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You bring your phone everywhere. It stands to reason you’d want to make it work more for you.
If you travel with your bike, you’ll need a pump. It also stands to reason you’d want to make it more compact for your travel needs.
Enter Silca’s $275 Viaggio (Italian for travel) Travel Pump. It packs down small thanks to its 22 1/4 -inch length with foldable feet and a removable handle. And it comes in its own canvas roll that doubles as a tool roll.
Like Silca’s Tattico Bluetooth Mini Pump, the Viaggio features a built-in Bluetooth gauge that works in conjunction with your smartphone. Silca says the gauge is accurate to within 0.5psi.
As travel pumps go, the Viaggio isn’t exactly small. It’s essentially a scaled-down floor pump. If you’re looking for something truly diminutive and packable, you’re probably better off with something like Lezyne’s Micro Floor Drive. But if you’re looking for something that’s bigger, more stable, and able to pump up your tires more quickly, the Viaggio is up to the task.
And it’s built for abuse. The 6061 aluminum barrel contains a full-metal shock piston, among other burly components. The removable handle is made from a thick aluminum that slides easily onto an aluminum mount on top of the piston. It’s burly and meant to feel like a real floor pump.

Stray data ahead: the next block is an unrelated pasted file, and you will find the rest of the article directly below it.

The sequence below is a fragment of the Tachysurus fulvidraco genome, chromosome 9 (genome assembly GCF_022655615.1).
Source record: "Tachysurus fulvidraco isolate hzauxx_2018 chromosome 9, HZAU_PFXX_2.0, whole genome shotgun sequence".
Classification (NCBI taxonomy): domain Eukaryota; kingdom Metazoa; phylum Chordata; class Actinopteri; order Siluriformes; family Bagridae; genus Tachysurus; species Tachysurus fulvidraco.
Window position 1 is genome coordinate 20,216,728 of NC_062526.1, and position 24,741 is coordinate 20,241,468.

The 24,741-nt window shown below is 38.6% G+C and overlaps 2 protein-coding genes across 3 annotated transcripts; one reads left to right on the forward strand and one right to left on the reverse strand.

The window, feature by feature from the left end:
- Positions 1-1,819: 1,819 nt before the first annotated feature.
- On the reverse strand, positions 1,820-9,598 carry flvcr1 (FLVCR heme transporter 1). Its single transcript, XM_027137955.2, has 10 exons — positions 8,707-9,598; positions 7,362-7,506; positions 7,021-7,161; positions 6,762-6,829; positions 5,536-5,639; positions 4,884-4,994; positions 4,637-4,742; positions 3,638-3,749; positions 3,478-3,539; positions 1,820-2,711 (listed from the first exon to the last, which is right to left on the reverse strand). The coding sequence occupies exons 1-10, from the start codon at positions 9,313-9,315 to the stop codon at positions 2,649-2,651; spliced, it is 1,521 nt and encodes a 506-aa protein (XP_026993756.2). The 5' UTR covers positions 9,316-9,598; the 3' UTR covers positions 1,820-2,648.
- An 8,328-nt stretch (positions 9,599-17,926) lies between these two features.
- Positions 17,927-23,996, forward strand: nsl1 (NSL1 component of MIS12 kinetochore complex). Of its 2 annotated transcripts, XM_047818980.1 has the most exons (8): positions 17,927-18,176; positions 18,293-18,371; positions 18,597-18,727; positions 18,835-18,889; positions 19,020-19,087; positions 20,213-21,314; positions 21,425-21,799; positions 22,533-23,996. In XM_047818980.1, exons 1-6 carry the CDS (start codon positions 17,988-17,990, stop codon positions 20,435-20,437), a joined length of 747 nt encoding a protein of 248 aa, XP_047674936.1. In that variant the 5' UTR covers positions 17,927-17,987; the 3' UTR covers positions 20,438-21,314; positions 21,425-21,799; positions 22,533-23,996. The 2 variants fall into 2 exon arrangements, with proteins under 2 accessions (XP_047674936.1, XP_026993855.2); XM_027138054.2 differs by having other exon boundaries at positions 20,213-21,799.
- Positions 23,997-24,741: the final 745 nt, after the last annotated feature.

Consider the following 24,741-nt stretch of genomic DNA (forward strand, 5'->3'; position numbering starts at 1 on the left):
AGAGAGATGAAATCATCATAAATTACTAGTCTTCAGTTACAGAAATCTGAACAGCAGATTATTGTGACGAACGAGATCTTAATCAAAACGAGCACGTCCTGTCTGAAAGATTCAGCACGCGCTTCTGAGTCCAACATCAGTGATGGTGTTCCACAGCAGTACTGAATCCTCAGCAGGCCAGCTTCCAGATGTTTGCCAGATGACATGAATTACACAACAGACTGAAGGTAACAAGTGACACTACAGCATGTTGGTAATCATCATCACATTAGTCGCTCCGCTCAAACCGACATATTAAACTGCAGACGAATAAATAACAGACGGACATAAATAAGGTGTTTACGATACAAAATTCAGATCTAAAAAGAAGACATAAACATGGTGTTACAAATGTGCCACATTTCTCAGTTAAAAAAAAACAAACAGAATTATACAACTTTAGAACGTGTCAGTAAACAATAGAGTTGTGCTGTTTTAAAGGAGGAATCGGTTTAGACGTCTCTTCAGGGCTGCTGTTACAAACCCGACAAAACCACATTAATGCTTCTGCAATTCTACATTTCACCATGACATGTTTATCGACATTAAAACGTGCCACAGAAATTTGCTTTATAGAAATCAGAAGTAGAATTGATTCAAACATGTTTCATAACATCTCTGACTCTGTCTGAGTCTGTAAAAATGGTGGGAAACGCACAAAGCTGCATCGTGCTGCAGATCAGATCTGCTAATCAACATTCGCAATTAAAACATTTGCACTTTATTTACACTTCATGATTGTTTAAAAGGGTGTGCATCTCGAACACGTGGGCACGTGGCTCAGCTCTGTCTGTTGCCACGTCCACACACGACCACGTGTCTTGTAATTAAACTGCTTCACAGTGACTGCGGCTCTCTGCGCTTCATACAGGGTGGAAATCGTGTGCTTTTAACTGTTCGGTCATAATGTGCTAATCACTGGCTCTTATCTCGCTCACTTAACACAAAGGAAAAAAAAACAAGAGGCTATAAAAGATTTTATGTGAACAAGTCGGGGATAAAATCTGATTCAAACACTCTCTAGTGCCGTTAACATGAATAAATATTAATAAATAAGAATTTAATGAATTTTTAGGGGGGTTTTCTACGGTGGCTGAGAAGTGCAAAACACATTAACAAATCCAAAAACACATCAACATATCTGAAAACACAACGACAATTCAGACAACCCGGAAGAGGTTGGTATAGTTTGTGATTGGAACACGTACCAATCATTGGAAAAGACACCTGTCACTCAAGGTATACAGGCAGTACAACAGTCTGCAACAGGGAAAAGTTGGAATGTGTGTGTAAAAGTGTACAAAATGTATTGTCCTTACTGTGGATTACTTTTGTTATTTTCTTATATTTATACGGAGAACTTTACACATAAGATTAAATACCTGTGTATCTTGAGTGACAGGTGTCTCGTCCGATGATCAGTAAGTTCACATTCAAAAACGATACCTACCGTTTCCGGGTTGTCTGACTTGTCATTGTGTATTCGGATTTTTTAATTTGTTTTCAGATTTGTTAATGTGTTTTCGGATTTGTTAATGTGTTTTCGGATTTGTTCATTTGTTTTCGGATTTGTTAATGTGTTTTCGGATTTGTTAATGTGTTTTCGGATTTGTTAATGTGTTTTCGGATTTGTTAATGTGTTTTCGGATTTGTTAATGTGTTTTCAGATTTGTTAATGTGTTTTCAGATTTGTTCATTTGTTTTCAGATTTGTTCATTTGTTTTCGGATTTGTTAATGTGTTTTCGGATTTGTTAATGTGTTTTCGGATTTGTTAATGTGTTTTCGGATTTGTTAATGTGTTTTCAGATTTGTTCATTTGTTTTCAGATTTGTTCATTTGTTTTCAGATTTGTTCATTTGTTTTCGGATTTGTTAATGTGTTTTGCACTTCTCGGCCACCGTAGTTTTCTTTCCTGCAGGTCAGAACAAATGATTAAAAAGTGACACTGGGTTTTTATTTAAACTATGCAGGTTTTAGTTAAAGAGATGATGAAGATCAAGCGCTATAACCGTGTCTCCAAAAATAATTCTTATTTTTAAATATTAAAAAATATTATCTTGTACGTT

What will our testing look like?
Fortunately, we do a whole lot of traveling here in the VeloNews office, so we’ll have plenty of opportunities to see what the Viaggio is made of. For starters, it will be interesting to see how well this packs into the various travel cases we use — some are small enough to get around airlines’ oversize luggage regulations.
But more importantly, we’re curious to see how this stacks up against full-size floor pumps. It looks like one, but does it function like one? It looks and feels well constructed, but you’ll do without things like a big, heavy, stable base, not to mention an analog gauge we’re all used to.
And finally, much of the Viaggio’s viability as a travel pump will boil down to how seamlessly it integrates the Bluetooth gauge. On the one hand, it’s nice that it uses a smartphone, which is something we all carry with us anyway. On the other hand, it’s a pump, and adding one more component to the mix seems unnecessary when you could simply mount a small gauge somewhere on the pump itself. We’ll wait to cast judgment on the system until we explore the benefits and drawbacks on the road.